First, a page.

Home-office regulated! Find out what it means for the IT industry.

published: 08.12.2022

Subsidies for energy costs and private equipment used for work, special rights for parents of small children and pregnant women, the possibility of additional home checks for the employee, and the ordering of additional screening tests – these are just some of the new regulations for remote working. What exactly do they mean for IT employers and professionals working from home and hybrid?


Definition of remote work.

Remote work is work performed, wholly or partly, at a place indicated by the employee, and agreed with the employer in each case, including at the employee’s home address, in particular, by means of direct communication at a distance. The work will be provided either entirely remotely, or in a hybrid model, i.e. remotely, as well as at the employer’s premises. At the employee’s request, remote working may also be occasional, but such remote work may not exceed 24 days in a calendar year. In the event of a refusal to grant occasional remote work, employers will be obliged to inform the employee of the reasons, within 7 working days.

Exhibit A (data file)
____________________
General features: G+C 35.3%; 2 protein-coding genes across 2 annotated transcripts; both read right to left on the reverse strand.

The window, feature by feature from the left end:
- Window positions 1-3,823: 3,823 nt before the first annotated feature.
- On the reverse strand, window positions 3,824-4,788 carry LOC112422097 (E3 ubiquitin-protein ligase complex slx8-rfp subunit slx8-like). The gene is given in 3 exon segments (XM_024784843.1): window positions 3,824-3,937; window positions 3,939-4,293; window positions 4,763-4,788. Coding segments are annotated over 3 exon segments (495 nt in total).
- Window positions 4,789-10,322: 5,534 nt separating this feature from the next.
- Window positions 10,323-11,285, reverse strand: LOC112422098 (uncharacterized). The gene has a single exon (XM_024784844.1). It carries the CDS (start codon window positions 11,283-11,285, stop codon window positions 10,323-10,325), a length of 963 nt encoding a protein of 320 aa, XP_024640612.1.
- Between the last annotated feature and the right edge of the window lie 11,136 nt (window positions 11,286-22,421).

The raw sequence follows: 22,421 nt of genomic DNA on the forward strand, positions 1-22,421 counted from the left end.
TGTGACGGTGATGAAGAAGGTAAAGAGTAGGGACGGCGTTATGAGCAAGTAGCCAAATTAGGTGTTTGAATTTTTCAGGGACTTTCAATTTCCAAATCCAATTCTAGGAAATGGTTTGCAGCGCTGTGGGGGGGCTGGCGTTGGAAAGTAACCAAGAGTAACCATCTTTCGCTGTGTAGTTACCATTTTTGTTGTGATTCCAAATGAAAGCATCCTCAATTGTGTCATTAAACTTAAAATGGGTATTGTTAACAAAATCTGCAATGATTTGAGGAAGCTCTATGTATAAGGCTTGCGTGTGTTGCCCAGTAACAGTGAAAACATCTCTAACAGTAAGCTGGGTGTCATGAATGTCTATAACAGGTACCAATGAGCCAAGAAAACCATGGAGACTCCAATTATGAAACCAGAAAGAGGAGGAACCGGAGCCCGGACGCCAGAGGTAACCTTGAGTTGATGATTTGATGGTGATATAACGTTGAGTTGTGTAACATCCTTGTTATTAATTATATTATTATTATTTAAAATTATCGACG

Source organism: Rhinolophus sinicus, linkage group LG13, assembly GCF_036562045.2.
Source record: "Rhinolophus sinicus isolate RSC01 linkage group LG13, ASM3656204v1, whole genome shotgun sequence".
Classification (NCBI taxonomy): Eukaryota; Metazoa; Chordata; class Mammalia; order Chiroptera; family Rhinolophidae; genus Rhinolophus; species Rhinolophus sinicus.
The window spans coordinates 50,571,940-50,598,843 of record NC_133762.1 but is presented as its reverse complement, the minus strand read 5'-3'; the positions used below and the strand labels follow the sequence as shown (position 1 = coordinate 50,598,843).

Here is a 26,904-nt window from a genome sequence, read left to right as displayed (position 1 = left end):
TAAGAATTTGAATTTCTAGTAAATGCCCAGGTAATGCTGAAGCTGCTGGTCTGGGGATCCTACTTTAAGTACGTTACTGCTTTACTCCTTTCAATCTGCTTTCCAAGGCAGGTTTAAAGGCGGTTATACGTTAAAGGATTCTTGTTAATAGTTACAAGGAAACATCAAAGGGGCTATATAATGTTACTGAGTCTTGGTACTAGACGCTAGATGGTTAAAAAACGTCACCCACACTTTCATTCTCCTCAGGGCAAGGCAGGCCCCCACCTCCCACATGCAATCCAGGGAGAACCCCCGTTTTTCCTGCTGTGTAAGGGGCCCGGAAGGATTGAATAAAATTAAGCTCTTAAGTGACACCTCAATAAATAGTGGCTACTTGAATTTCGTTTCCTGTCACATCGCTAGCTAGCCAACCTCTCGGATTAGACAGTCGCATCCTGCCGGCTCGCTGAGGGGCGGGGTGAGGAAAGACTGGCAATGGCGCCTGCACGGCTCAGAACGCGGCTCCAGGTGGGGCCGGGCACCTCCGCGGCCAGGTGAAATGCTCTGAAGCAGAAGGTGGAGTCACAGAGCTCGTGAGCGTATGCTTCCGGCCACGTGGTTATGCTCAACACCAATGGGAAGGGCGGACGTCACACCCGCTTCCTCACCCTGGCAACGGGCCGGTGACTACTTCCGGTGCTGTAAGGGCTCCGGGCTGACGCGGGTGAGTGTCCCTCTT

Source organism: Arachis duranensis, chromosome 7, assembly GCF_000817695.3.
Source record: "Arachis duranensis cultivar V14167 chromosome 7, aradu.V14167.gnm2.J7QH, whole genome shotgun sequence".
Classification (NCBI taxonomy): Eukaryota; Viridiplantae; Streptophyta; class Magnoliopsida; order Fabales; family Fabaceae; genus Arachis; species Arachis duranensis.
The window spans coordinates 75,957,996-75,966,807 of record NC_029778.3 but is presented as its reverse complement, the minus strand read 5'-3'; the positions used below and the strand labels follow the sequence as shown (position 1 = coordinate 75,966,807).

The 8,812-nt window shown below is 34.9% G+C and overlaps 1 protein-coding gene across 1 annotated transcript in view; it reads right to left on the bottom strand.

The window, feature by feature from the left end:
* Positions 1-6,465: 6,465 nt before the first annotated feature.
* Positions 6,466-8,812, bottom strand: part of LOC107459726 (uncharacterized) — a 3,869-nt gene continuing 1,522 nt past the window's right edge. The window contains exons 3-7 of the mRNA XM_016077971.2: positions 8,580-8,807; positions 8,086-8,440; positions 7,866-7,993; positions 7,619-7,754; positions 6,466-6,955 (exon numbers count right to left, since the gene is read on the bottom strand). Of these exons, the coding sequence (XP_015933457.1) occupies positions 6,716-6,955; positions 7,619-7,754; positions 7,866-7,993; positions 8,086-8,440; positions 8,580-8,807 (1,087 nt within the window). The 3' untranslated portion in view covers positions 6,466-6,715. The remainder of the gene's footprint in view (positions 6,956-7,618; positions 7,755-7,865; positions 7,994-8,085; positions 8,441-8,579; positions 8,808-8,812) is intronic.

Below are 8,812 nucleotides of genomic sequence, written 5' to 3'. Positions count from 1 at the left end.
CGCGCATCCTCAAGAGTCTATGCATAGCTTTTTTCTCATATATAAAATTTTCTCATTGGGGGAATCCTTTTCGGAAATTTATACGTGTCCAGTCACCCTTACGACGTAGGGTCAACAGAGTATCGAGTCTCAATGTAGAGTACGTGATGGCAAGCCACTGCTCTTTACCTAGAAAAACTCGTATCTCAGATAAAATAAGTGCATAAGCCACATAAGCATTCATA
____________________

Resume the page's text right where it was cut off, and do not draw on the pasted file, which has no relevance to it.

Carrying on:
Obligations of the employer towards the employee performing remote work

  • Providing the employee performing remote work with the materials and working tools, including technical equipment, necessary to perform remote work.
  • Installing, servicing, maintaining work tools, or covering the costs of these services.
  • Covering the costs of operating work tools, electricity, and necessary telecommunications services.
  • Covering other costs, directly related to the performance of remote work, if the reimbursement of such costs, has been provided for in the act setting out the rules for the performance of remote work.
  • Provision of training and technical assistance, necessary to perform remote work.


The employer, following the amendments to the Labour Code, must remember to:

  • Prepare an occupational risk assessment for the employee, and information containing the principles of safe and hygienic performance of remote work.

Specify the rules for performing remote work. These rules should be set out:

  1. a) in an agreement between the employer and the company trade union organisation (or organisations – if the employer has more than one company trade union organisation);
  2. b) in the regulations, if an agreement cannot be reached, and there are no trade union organisations at the employer’s premises;
  3. c) in an order to carry out remote work; or
  4. d) in an agreement with the employee, if no organisational trade union agreement has been reached, and no regulations have been issued.